United States retailing giant Wal-Mart yesterday launched its own investigation into the findings of a New-York based human rights group, which levied serious labor abuse allegations against the company after inspecting five of its supplier factories in China.
"We take such reports very seriously," a statement from Wal-Mart said.
"We will take prompt remedial action if our investigations confirm any of the alleged findings."
A China Labor Watch (CLW) report, which was made public on Wednesday, alleged that employees in a number of Chinese supplier factories of the US retailer have been forced to work up to 77 hours a week in "poor working conditions".
As the world's largest retailer, "Wal-Mart leverages its massive product orders to purchase goods at low prices, and the workers have to bear the financial burden", CLW said in a statement.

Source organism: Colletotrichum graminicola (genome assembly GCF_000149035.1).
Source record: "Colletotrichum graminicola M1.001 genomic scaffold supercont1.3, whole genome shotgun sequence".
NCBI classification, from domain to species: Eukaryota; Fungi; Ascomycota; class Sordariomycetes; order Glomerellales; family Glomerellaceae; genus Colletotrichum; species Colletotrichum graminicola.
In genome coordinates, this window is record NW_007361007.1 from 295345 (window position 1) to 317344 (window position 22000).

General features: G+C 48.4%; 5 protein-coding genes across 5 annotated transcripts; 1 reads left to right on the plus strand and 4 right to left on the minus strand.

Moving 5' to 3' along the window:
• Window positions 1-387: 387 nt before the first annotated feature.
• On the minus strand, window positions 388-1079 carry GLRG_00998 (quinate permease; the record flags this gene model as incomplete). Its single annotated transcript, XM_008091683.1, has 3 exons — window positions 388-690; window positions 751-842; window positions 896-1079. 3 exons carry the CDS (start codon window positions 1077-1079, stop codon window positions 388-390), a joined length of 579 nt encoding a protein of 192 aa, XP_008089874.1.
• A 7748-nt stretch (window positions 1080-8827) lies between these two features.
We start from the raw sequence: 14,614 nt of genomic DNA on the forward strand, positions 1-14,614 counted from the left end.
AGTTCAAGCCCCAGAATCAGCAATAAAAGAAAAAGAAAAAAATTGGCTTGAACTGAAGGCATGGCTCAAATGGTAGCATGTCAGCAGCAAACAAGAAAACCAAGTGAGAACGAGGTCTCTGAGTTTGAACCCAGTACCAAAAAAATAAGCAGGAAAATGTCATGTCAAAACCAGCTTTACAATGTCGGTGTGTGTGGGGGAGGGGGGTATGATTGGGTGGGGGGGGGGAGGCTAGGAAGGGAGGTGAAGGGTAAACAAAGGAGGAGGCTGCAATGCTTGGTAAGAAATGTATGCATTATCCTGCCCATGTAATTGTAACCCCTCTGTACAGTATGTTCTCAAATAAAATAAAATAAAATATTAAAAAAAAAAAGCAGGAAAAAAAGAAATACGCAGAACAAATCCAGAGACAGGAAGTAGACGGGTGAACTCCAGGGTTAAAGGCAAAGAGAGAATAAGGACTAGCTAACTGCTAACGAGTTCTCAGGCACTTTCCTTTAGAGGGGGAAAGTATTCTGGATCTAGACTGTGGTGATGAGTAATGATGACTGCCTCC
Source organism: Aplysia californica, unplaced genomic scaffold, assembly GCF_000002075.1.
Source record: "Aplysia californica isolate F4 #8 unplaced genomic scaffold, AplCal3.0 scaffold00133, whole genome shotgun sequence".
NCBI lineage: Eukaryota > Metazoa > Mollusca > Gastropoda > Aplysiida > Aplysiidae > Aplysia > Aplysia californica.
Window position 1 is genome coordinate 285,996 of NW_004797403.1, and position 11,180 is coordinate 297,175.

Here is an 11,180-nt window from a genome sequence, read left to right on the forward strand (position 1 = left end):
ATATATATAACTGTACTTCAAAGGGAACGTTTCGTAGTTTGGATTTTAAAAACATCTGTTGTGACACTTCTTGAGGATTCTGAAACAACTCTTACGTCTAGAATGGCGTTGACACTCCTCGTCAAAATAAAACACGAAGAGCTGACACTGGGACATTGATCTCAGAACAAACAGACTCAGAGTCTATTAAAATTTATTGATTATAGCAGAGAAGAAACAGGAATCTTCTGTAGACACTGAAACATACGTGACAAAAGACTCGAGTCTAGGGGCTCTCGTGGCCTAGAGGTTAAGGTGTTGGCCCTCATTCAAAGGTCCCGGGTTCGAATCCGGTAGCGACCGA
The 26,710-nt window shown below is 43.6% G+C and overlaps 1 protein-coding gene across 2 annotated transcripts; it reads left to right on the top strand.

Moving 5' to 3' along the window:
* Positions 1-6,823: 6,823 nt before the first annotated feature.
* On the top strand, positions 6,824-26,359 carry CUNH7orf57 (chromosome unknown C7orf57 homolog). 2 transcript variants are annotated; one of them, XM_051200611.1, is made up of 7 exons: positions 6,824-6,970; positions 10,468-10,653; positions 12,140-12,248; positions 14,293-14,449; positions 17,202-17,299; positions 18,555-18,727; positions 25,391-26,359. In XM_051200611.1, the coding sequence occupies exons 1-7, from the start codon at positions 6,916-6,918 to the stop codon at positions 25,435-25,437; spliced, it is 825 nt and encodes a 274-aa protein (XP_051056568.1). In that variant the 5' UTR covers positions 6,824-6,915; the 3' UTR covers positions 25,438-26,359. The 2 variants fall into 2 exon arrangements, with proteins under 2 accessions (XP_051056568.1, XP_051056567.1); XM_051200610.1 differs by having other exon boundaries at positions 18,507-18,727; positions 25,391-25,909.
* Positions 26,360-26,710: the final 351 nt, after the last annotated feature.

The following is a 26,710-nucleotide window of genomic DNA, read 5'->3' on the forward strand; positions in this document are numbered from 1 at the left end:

CLW sent its own investigators to work in two factories in Shenzhen and found out that "workers are forced to lie to Wal-Mart auditors about their meager incomes, insurance coverage and working hours".
Good workers get an annual bonus of no more than 100 yuan, the report said.
Li Qiang, the founder and executive director of CLW who has been looking into Wal-Mart's practices for nearly a decade, said the retailing giant "deserves moral condemnation at a time when Chinese workers cannot sue the company over poor work conditions".
Wal-Mart, which has more than 250 stores across China, outlined a series of goals last year geared toward a more environmentally and socially responsible worldwide supply chain, according to the company.